This is where Adventure Park really came into its own for us, however. I'd forgotten, or somehow neglected to take in, that there are lots of other things to do at the Park other than get hilariously wet. And it was in the "dry" afternoon that we really hit our stride, especially Miss 6.

So what did we do, from lunch til dragging ourselves car-wards at 4:30?

- We watched the Bonito Pirate Stage Show, which was light, cute, a bit cheesy, but enjoyed by all the kids
- We drove electric bumper cars. Wheeeee!
- We rode the carousel - a real, old-fashioned, beautiful one - 6 times.
- We played on the enormous air cushion (like a jumping castle on steroids)
- We took a train ride around the Park and the kids used their new cameras to take shots
- We watched paddle boats, canoes and water bikes splashing about on the water

There were other activities, too, that weren't age-appropriate for our kids but would be fun with older ones (like the tube water slides and the archery range).

All in all, I'm now completely converted to the idea that Adventure Park represents good value for a "special" family day out - as part of a staycation, perhaps (like the one we had between Christmas and New Year). The option to bring food in and the excellent BBQ and picnic facilities allows you to budget the day fairly tightly, as all the activities are included in the entry price (park food was, I thought, reasonably priced for attraction food - better than at other places I've been - but there's no doubt that with a family like ours, you wouldn't get much change from $70 if you had to buy all your food, snacks and drinks).

So would we go again? We not only would, we are - we're taking a family short-break down in Anglesea for 5 days in March and the kids have made it clear that one of the days is booked for Adventure Parking :-)


Adventure Park have kindly provided 2 season passes to be given away to readers of this blog. The passes, valued at $74.99 each, entitle the bearer to unlimited free entry to the park for the whole of this summer season (until the park closes for winter on 29 April 2012). Check out this page for full terms and conditions.

Here's how to enter:

1. Leave a comment below telling me about a summer fun special experience from your childhood - something that really sticks out in your mind, something you might have only done once or occasionally but that shines in memory. (I have such memories of going to the Penguin Parade at Phillip Island, for instance).

2. I will select the most interesting two from the entries and each will win a season pass to Adventure Park.

Entries close at 5pm AEDT on Monday 16th January. Entrants must provide a valid email address and be an Australian resident. Judges' decision is final and no correspondence will be entered into.

Good luck!

UPDATE: This competition has now closed. Winners will be notified and then announced here. Thank you for playing!

Wednesday, January 4, 2012

Reading Notes: History as mystery

I am a fairly dyed-in-the-wool crime fiction fan. I am also, by training, a historian. Those two interests are not at all disharmonious - all history involves an element of speculation, of reconstruction, of imaginative forensics if you like. (I don't believe in the notion of objectivity in history - or, for that matter, in fiction. The subjectivity of the writer is always there and always influential in shaping the presentation of the story, whether it's factually based or not).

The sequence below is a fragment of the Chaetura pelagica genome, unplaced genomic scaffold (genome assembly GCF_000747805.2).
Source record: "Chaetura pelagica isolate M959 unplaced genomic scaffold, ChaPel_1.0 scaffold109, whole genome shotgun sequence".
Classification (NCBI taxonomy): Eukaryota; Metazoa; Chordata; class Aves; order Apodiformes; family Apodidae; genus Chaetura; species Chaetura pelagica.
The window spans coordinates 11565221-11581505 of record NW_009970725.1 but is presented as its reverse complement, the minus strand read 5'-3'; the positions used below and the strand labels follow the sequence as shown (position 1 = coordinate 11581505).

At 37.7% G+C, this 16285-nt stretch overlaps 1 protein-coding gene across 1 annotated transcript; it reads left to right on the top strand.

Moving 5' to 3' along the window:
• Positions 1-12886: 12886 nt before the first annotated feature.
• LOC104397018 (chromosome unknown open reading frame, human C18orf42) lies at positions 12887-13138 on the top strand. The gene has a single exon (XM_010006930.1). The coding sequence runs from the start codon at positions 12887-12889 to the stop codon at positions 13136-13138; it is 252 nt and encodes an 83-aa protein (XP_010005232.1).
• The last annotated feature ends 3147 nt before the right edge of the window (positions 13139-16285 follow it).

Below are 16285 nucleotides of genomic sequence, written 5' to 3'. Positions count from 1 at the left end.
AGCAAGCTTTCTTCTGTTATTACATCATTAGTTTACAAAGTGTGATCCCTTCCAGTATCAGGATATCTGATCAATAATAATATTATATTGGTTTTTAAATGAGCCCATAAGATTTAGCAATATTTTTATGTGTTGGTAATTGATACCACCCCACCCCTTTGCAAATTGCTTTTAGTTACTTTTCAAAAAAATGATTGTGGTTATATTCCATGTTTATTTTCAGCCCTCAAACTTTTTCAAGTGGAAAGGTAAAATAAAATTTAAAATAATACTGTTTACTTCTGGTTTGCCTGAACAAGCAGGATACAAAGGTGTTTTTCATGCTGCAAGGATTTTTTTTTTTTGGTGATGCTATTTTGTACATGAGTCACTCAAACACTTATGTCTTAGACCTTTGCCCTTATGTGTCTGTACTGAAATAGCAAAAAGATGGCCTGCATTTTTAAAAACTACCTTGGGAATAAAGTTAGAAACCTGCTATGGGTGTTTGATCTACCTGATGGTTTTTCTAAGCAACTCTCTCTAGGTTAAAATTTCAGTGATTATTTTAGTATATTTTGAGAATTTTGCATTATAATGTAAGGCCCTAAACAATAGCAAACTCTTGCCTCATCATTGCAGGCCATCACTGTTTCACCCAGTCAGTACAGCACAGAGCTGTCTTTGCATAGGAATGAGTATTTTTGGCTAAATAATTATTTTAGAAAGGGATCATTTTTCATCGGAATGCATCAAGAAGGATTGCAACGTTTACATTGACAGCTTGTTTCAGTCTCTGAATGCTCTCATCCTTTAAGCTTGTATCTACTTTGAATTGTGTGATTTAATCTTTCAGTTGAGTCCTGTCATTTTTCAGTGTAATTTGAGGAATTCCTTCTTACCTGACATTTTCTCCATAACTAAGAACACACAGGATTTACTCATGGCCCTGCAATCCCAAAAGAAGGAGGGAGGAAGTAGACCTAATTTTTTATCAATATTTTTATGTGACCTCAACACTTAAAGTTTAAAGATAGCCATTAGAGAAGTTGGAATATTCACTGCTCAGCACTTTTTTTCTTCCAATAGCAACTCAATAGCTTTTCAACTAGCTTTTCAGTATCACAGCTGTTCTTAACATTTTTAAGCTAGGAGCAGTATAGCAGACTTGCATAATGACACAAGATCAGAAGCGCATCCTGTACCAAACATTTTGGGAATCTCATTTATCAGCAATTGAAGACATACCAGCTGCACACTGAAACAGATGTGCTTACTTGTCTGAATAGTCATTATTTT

Aside from any methodological symmetries, history is, of course, rife with actual, literal, mysteries; crimes unsolved (or solved unsatisfactorily), secrets half-discovered, motives unexplained or bizarre. Recorded history is a rich vein for novelists and conspiracy theorists alike (hello, Dan Brown) and it is an enormously popular one at that.

When really good writers combine history and mystery, the results are, to my mind, one of the most entirely satisfying reading experiences. (I don't mean mystery novels set in historical periods here, although there are many those I love too - I mean books that take on actual historical conundra). I've read a lot of so-so books in this genre, but three of my absolute favourites are PD James and TA Critchley's The Maul and the Pear Tree; Colin Dexter's The Wench is Dead; and Josephine Tey's wonderful novel The Daughter of Time, which I read for the first time before Christmas and was left amazed (and wondering why it had taken me so long to get to it!)

The Maul and the Pear Tree (1971) is mystery author PD James and historian TA Critchley's re-examination of the 1811 Ratcliff Highway murders. Although lacking the modern fame of the Jack the Ripper killings (and oh, what an industry those crimes have spawned), the Ratcliff Highway murders were nonetheless, in their time, among the most shocking and brutal crimes on record, causing massive public outcry and panic. The crime wave came in two parts. First, a young London draper, Timothy Marr, his wife, Celia, their 3-month-old son, Timothy, and teenage shop boy, James Gowan, were murdered in a short space of time within their shop / home, while their servant, Margaret Jewell, was out seeking to buy oysters. Twelve days later, a local publican, John Williamson, his wife, Elizabeth, and their servant Bridget Harrington were slaughtered in their pub, while the Williamsons' 14 year old grand-daughter Kitty slept through the whole thing and was unscathed. There was a fifth person in the house too: a lodger, John Turner, heard the crimes in progress and escaped out a window by knotting together some sheets (a panicked reaction that strikes me, even at this remove, as entirely human and understandable, if not particularly admirable).